Twenty years ago the role of front line staff in a club or hotel involved many more hands on practical skills than it does today.   There were coins in machines, and later notes, which would get jammed often. They could end up in several places throughout a machine, from the cash box to the hopper to the note acceptors and sometimes just in the machine. We had to fill out paperwork for payouts and even calculate the credits in a dollar amounts. We had to key off credits to complete payments. We had to walk the floor without pagers to chat to players and take drink orders. There was a great deal of interaction with customers and the job was fun!

With the introduction of better technology that rarely sees errors, removal of coins, automatic credit drops to win meters, TITO tickets, cashless cards, and pagers that focus on speed of service, the role of gaming staff has become quite boring. Staff are reduced to coffee and drink service.

Additionally most clubs these days have reduced the number of senior managers. There used to be the CEO, financial controller, gaming manager, marketing manager, promotions manager, beverage manager, facilities manager, HR/training manager and operations manager. These days, with increased technology and a requirement to reduce costs, often managers are holding down a couple of these roles in one job, with a reduced number of Duty Managers and Supervisors assisting operational requirements at the club.

These changes have led to two main problems:

1. The role of front line staff is not as interesting as it was before, and

2. Staff no longer see an obvious progression into more responsibility so they no longer see working in clubs/hotels as a career opportunity.

Resolving these issues requires a different vision:

Add responsibility to the role – from straw-poling customers about venue services (do we have the right food, drinks) to assisting with promotional queries (are we running them at the right time, day, prize amounts), there are a million small reports that floor staff can prepare that will make a managers’ life easier. Checking on paging service times and ensuring staff are rewarded for exceptional work is definitely an operational issue they can manage effectively.  Give them a portfolio to look after and take responsibility for with your guidance (eg VIP host, gaming floor promotions). When staff are empowered to look after the operational things, as the manager, you will then have the time for the strategic ones.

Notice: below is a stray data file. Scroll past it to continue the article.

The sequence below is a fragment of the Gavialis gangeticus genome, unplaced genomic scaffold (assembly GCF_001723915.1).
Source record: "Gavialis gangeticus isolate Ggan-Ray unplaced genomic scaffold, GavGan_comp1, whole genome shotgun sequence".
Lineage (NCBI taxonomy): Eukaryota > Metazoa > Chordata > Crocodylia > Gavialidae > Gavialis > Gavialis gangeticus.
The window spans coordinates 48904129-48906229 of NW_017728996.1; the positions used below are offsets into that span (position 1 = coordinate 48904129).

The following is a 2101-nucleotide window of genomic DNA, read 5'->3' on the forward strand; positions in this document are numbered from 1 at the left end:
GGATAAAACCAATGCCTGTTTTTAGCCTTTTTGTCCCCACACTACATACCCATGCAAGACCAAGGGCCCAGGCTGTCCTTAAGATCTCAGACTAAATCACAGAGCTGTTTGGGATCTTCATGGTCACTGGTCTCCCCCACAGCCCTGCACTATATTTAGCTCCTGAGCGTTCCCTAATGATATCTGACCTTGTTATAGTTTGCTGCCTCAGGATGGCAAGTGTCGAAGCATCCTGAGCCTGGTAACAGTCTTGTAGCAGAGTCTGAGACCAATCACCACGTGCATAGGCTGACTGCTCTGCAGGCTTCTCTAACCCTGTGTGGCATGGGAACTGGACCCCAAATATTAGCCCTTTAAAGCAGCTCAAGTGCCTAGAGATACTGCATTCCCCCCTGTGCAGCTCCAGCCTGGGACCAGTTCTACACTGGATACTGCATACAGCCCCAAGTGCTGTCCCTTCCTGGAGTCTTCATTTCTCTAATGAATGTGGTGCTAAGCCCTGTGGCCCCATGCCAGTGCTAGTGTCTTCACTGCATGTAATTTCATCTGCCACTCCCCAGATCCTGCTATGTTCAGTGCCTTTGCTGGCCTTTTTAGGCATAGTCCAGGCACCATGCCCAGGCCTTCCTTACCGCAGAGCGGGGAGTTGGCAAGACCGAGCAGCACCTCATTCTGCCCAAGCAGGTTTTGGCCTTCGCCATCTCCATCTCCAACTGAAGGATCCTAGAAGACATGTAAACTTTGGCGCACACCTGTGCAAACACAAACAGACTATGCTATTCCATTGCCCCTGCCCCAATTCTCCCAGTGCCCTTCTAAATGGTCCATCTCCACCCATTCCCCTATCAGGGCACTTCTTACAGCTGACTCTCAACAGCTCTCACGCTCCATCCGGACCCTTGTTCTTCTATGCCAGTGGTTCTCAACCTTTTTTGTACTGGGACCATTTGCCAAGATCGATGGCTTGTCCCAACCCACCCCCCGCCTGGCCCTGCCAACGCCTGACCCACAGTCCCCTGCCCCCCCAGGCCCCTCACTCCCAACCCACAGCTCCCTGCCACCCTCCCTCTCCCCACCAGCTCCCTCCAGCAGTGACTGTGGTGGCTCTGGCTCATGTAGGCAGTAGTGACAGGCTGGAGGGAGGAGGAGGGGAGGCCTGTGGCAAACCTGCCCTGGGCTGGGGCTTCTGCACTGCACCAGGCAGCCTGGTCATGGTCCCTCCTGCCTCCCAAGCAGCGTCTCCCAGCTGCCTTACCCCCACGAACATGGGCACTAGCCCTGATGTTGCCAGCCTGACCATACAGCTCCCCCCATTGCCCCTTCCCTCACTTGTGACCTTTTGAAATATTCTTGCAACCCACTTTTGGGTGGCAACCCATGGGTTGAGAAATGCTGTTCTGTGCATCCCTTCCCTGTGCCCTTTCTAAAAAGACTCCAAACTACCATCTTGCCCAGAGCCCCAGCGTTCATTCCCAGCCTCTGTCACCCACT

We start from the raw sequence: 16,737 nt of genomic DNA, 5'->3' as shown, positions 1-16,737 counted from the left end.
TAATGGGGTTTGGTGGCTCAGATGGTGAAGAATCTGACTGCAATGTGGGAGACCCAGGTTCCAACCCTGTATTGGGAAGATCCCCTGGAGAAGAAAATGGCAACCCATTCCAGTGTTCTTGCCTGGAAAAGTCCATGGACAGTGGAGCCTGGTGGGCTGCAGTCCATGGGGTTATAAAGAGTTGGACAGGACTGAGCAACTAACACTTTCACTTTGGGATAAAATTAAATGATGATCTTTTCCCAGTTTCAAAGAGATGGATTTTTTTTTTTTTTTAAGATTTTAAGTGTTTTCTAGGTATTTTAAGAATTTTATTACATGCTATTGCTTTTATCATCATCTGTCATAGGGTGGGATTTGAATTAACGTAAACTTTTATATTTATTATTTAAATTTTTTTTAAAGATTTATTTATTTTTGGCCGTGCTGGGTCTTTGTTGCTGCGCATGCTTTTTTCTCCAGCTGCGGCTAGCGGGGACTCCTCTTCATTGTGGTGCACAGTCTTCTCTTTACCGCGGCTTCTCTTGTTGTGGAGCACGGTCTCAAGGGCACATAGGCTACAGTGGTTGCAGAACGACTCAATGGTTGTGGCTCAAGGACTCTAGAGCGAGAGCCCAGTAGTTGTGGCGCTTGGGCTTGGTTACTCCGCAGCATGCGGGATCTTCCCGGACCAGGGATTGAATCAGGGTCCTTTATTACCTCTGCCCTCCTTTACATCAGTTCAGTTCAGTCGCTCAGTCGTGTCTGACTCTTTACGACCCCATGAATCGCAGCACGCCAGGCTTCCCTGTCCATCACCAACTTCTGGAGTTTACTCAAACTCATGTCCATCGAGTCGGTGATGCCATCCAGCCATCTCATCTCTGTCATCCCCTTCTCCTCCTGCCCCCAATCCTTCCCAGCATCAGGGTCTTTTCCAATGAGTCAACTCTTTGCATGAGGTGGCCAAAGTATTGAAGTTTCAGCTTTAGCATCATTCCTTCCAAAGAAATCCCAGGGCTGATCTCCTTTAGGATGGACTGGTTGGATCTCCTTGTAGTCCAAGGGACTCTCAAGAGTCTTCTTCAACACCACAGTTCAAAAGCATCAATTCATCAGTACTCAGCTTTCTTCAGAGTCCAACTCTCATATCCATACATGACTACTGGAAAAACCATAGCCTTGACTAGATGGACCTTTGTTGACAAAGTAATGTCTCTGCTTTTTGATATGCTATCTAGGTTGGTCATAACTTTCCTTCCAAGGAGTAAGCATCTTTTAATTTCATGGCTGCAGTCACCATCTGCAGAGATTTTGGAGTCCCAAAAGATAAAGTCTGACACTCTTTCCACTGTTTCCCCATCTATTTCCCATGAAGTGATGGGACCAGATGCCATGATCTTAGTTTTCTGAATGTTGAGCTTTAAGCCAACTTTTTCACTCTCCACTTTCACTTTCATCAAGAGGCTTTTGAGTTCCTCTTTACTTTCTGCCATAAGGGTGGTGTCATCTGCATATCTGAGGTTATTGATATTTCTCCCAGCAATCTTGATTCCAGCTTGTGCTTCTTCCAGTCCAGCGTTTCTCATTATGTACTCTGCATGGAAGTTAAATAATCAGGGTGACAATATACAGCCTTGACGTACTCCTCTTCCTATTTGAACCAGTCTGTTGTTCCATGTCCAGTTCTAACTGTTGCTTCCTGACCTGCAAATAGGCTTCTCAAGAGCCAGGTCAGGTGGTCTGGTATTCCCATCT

Communicate the goal posts – many front line staff aren’t aware of what the goal posts are in a venue. There are always budgets for expenditure, targets for waste reduction and forecasts for gaming turnover but often the front line staff don’t know what these are. There are many instances where some components can be published to the team so that they understand better where they can help by improving results and keeping problem areas front of mind. This can be tracked month to month so they can see how their efforts are helping.

Career progression – without a vision of what role they may be able to achieve over the years it is hard to retain good potential managers. They will gain experience, learn what they can and move on.  Obviously no one expects good managers to leave just to make room for younger managers, but there are definitely ways to ensure these staff are engaged. Identify high-performing employees and give them additional training or send them to local and international conferences to increase networking opportunities, skills and knowledge. Ultimately they will be an advantage to your business and remain loyal and engaged.

By: Justine Channing – Gaming Specialist, The Drop